Cooking with Preschoolers
posted by Alison Balis Hirsch
Cooking with kids offers a wonderful array of learning opportunities for young children. It provides practice in language arts (vocabulary and “reading” a recipe), science (chemistry and exploring the senses), and developing social skills (cooperation and turn-taking). The kitchen also provides a range of math practice such as counting, measuring, and understanding order.
In my son’s pre-k class, the teachers and children cooked together almost weekly; the recipes coincided with their Letter Of The Week. So for B week they made banana bread and for O week they made omelets. The recipes were simple enough for the teachers and children (ages 4 to 5-years-old) to manage, each having a minimum number of ingredients. My son LOVED the rice pudding so much that I asked his teacher for the recipe. When I saw how simple it was, I suggested we collect ALL of her recipes and create a cookbook to share with other parents, whom I imagined were equally excited to cook with their kids at home. After all, these were recipes already vetted by our experienced and talented teacher.
As a teacher in the classroom, we sought out parent/caregiver volunteers to assist with cooking projects. Having the child’s special grown-up allowed those participants to engage in the school life of their child, providing them with an opportunity to better know the other children and teachers and also observe their own child in the context of the classroom. It also allowed us to maintain good adult/child ratios while working with small groups of children (typically 4 – 5), in the kitchen. The children who cooked or prepared snack (sometimes it was simply designing bagel faces with cut fruit, vegetables and sprouts) usually delighted in their food and seemed proud to share their creations with their classmates. The learning continued through the service portion of the meal, since the child chefs, with the help of the grown-ups, needed to figure out how to divide what they made into equal portions for their friends. Something like bagel faces required counting and one-to-one correspondence; baking a quiche required cutting it into enough equal-sized pieces to serve everyone.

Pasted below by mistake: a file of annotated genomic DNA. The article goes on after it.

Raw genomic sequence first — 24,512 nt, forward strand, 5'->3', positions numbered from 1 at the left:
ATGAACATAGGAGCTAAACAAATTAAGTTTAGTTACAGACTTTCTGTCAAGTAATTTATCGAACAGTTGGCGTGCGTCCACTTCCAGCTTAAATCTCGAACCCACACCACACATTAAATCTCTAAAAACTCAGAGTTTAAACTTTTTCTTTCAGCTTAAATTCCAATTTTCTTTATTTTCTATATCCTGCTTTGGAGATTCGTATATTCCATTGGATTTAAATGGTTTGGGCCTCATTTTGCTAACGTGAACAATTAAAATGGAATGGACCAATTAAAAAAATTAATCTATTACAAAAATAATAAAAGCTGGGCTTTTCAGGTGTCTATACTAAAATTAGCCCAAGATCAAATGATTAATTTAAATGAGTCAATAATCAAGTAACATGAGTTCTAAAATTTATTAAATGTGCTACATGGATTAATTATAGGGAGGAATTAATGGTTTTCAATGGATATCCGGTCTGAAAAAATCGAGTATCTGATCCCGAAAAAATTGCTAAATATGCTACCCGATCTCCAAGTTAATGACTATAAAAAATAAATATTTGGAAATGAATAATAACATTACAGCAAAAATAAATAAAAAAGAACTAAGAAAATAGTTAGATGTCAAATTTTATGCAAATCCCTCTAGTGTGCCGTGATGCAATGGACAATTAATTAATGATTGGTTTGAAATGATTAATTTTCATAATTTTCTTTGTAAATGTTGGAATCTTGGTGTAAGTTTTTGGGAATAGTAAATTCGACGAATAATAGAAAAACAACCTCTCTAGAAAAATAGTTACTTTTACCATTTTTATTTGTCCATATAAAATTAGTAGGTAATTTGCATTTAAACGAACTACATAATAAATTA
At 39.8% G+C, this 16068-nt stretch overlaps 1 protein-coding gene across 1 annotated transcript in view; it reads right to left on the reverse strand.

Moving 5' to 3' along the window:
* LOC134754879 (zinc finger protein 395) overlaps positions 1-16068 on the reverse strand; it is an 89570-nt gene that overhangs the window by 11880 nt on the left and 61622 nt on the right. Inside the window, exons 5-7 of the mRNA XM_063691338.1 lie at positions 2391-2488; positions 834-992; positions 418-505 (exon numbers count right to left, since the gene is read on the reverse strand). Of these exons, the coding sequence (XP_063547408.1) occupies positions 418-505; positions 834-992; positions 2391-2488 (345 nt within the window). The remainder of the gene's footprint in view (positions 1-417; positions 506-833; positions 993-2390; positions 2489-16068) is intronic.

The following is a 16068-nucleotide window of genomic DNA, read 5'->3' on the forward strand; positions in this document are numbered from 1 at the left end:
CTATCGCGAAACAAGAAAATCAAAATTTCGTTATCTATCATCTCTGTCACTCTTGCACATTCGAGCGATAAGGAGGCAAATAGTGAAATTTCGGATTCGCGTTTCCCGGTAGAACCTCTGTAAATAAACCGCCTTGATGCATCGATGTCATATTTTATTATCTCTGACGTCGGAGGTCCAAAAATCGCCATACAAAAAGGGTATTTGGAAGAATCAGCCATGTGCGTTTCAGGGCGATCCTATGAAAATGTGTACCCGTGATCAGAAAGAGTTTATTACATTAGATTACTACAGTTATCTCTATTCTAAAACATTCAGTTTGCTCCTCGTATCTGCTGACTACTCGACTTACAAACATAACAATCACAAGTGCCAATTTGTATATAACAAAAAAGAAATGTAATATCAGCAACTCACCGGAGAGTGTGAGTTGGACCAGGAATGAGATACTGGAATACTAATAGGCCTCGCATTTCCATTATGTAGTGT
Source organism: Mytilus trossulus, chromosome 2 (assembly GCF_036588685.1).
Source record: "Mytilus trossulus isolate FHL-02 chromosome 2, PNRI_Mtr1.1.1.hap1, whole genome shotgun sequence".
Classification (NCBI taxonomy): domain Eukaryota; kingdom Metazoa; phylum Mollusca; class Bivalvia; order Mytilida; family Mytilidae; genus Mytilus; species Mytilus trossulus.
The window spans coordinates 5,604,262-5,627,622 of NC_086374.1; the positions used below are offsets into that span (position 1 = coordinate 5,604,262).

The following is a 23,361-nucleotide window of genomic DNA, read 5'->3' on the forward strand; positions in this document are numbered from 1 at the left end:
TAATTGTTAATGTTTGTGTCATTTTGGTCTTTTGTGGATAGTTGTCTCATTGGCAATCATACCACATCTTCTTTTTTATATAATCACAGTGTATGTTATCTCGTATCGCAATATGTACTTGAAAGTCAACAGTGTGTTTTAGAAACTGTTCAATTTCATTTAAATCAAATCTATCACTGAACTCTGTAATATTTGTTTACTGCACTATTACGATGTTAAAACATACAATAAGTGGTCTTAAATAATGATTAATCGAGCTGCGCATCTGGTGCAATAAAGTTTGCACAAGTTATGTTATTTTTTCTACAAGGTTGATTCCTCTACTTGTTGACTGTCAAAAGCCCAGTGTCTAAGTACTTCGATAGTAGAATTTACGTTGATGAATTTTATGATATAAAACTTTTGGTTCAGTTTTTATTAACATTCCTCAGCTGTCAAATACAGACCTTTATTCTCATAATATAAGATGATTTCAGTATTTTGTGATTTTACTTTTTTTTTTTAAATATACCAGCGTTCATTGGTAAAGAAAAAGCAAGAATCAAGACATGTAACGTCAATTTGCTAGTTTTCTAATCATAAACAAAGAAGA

For recipes that were made frequently, we made recipe booklets that were much more readable for children. Play dough was something we made with children on a weekly basis and for that we created cards, bound by binder rings that had visual instructions and described quantities with pictures.
Cooking presents children with plenty of opportunities to learn and is also a great way to teach principles of good nutrition and encourage an adventurous palate: in my experience kids are much more likely to try foods they’ve grown or prepared themselves.
11 Replies to “Cooking with Preschoolers”
Love the recipe booklets!
What a great idea! We cook often in our classroom. This would make a great end of the year gift to send home with each child.
Recipe books are great for 1 and 2 year olds!
I absolutely love cooking with my little learners! It is a fantastic way to incorporate math, the senses, science, and language into one activity. I will add a recipe booklet to our most loved cooking experiences!
I think cooking with children teaches them a variety of concepts in math. The environment is set to support their learning and many of the material can be used for other purposes.
Those recipe booklets are great idea! So easy to follow by children thanks to pictures.
I really love the idea of how you made the cookbook. I also loved that you put the number and that exact number of objects on the page.
I think teaching children math through cooking is essential to them learning number sense. I always do something with the children as far as measuring and pouring out ingredient’s. The children are learning as they are cooking.
Cooking is so much fun for preschoolers. They are learning while they are having fun!
I love this idea and how many different learning objectives can be intertwined with cooking! Great post!
This is a great way to contextualize number-sense in a way that is meaningful to children. They see adults in their life cooking and often replicate in dramatic play, so this will definitely be engaging.